Every day should be a “kindness day,” but sometimes we get so busy that we forget how important it is to be kind to others. It doesn’t take much. A smile, a nod, an expression of appreciation or congratulations—these things matter.
World Kindness Day was introduced in 1998 by the “World Kindness Movement,” a coalition of non-governmental organizations that believe that kindness bridges the gaps between all people, regardless of race, religion, politics, gender, or ethnicity. This global organization (which includes Canada) is seeking to approach the United Nations to have World Kindness Day officially recognized and its members unanimously sign a Declaration of Support for World Kindness.
In the video “Kids explain Kindness,” kids are asked to explain what kindness means in their own words. You may wish to show it before or after the activity. https://www.youtube.com/watch?v=cFmZV5THGYc&feature=emb_logo
Gather students and ask:
Invite students to share their explanations of what kindness means. Record their oral responses (remembering the rules of confidentiality). Share on your school website.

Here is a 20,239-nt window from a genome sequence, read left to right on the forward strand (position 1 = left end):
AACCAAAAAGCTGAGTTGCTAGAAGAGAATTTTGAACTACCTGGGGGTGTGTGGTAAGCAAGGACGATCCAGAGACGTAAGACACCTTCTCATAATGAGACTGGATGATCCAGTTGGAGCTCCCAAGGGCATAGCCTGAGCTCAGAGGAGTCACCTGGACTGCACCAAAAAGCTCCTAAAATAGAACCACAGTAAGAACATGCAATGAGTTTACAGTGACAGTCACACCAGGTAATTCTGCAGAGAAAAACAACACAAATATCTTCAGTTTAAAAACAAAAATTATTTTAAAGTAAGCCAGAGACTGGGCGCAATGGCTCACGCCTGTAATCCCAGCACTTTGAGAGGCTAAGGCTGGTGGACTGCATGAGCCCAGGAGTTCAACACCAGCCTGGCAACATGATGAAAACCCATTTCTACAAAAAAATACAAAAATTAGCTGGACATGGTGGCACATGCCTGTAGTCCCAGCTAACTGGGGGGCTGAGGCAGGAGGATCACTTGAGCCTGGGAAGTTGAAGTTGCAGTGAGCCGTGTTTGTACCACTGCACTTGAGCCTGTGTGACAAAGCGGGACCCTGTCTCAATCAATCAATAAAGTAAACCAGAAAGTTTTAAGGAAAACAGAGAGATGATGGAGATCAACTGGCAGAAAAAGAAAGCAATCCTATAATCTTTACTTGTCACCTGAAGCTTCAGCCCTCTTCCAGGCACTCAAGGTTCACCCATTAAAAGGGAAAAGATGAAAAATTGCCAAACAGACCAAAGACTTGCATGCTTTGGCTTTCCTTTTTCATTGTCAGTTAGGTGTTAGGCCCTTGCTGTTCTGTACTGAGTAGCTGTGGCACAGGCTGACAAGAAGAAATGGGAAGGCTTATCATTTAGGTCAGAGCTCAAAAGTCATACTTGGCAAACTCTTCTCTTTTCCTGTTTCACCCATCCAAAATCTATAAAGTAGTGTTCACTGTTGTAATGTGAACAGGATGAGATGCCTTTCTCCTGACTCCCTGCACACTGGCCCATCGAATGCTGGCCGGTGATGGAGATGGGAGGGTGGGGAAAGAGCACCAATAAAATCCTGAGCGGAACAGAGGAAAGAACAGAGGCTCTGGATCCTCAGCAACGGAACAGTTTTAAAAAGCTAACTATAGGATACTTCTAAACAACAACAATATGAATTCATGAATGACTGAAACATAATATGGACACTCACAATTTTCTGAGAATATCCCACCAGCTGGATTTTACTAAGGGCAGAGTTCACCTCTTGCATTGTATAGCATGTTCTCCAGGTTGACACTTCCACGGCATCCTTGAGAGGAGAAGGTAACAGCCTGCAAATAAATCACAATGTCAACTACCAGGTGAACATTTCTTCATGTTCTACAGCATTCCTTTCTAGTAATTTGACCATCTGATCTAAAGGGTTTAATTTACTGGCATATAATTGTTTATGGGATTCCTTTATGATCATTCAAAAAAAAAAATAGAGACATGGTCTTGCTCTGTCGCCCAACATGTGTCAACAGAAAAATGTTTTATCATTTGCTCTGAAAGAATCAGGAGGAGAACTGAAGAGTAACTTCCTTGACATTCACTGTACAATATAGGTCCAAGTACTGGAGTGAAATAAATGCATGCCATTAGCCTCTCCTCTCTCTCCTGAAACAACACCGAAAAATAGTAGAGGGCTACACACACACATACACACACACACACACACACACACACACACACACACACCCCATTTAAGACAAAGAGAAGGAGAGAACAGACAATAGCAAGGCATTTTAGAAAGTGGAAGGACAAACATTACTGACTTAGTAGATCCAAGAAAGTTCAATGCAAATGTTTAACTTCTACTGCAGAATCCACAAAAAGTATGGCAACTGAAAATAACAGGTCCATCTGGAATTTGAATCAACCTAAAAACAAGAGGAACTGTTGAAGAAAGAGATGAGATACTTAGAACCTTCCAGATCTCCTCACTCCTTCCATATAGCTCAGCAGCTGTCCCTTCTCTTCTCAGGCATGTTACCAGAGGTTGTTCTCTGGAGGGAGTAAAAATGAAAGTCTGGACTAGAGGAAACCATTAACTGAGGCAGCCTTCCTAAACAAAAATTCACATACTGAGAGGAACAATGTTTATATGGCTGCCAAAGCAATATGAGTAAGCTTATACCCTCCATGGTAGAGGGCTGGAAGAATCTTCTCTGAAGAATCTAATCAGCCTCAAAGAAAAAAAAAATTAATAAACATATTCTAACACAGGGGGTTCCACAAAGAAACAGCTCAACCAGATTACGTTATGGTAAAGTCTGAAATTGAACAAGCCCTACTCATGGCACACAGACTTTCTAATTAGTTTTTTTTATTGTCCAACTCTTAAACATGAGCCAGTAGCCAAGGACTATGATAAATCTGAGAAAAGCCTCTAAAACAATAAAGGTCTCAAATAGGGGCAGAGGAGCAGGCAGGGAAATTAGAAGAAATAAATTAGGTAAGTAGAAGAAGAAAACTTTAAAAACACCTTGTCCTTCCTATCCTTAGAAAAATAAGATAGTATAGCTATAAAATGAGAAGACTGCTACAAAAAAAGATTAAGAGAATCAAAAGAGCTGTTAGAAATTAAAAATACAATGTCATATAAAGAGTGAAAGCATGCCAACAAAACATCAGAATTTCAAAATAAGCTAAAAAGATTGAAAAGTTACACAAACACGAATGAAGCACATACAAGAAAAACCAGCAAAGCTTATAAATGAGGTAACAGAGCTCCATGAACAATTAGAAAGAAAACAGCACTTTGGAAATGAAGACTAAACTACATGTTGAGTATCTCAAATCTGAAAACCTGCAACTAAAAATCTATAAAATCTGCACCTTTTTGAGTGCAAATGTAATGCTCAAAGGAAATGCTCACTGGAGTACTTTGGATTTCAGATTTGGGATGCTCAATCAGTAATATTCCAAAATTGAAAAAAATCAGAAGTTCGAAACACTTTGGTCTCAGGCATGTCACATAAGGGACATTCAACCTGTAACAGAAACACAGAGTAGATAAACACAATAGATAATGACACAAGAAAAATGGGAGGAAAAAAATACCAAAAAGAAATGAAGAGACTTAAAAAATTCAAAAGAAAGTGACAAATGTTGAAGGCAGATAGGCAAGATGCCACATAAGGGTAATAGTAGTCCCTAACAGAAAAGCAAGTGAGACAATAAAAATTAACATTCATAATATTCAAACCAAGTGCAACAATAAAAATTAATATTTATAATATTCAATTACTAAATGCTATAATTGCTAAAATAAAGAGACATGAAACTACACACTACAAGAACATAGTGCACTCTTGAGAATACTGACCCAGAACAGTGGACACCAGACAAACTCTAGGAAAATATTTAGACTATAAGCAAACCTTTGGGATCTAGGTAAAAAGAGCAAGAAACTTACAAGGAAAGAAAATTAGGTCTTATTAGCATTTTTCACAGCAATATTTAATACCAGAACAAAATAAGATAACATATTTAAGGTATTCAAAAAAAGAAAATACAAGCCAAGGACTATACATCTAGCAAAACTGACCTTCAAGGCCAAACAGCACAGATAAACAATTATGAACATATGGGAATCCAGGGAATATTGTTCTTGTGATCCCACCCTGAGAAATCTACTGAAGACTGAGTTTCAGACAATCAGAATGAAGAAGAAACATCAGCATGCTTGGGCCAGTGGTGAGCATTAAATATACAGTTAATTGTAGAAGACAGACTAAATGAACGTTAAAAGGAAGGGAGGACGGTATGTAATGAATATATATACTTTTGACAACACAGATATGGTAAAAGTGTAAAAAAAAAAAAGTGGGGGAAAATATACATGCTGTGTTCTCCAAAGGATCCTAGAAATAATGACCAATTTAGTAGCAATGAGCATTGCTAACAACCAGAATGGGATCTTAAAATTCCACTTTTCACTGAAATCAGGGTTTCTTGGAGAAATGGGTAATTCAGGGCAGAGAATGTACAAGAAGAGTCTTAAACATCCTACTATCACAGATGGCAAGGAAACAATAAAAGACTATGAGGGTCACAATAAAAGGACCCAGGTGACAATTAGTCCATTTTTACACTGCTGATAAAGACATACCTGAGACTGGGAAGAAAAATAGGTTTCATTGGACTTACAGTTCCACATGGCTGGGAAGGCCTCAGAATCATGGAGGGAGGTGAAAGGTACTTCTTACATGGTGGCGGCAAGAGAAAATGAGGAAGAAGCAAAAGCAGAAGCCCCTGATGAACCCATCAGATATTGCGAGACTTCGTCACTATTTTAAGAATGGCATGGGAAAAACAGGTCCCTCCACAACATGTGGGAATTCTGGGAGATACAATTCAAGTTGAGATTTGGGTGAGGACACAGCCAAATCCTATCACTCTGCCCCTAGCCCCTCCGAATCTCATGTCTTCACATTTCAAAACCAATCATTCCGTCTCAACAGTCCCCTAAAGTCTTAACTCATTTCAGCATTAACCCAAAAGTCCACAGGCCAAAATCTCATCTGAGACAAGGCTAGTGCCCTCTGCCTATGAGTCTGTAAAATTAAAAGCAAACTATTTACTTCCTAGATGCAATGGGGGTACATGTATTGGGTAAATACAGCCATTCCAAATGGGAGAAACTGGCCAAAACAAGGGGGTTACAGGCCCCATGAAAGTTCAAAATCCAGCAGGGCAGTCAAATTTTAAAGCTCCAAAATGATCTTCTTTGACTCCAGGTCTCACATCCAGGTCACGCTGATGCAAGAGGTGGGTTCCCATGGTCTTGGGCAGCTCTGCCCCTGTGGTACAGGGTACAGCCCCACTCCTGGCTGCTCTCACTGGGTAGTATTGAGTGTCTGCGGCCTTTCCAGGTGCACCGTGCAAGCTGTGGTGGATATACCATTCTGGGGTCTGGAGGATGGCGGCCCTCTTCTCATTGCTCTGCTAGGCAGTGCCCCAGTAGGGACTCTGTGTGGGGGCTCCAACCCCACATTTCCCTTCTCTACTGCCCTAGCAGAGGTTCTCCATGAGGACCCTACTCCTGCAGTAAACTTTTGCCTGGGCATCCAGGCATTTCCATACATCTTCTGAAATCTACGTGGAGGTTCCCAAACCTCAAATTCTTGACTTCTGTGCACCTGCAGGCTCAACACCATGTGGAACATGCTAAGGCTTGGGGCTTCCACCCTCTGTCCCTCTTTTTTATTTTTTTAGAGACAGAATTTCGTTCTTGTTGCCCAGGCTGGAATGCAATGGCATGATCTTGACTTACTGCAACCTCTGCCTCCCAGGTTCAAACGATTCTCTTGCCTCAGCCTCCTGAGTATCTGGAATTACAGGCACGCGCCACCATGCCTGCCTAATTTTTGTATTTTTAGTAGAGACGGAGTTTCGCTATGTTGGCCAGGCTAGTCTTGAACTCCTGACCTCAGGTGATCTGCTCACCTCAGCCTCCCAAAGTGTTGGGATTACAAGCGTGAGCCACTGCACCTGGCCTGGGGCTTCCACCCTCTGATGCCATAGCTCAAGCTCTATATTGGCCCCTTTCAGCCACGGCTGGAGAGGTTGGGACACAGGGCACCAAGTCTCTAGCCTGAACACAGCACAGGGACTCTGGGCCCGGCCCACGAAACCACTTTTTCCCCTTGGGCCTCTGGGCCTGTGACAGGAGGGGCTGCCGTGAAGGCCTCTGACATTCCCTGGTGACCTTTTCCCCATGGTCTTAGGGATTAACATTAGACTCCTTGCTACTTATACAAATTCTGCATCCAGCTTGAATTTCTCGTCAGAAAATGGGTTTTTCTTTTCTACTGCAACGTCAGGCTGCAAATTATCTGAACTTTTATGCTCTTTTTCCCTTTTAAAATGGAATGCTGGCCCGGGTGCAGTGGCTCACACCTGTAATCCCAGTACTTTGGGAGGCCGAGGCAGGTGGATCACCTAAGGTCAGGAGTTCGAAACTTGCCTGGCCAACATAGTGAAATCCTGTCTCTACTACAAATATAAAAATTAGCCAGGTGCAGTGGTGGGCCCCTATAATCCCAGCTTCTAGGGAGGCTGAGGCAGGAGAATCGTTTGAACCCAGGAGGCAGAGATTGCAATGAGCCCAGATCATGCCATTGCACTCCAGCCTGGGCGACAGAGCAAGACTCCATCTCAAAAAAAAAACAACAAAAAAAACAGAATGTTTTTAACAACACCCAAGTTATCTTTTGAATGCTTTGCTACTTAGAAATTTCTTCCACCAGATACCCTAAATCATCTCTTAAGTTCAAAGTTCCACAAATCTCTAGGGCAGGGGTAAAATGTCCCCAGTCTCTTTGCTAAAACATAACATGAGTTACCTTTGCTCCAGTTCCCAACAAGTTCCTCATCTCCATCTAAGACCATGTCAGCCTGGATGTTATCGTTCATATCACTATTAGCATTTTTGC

Have a rich discussion about the message of this video and what students learned—or re-learned—about kindness. You might prompt students by asking what they noticed about who people gave the sticky notes to or where they placed the notes. Ask:
Pass out sticky notes of various colours and invite students to make simple messages that will make someone smile. Create a KINDNESS board like the one in the video either in your classroom, in the hall, or at the front of the school. Invite other classes to record and post small acts of kindness that they have either performed or been a recipient of. Virtual learners can participate too!
Sometimes we forget to recognize that everyone needs a little kindness now and then. Discuss how it feels to be the recipient of a kind act and how it feels to perform an act of kindness for someone else.
Brainstorm a list of people who might not experience acts of kindness very often (e.g., the school office staff, the caretaker, the bus driver, the librarian, parent volunteers).
Invite each student to find some way to recognize and appreciate one of these people. Here are some suggestions: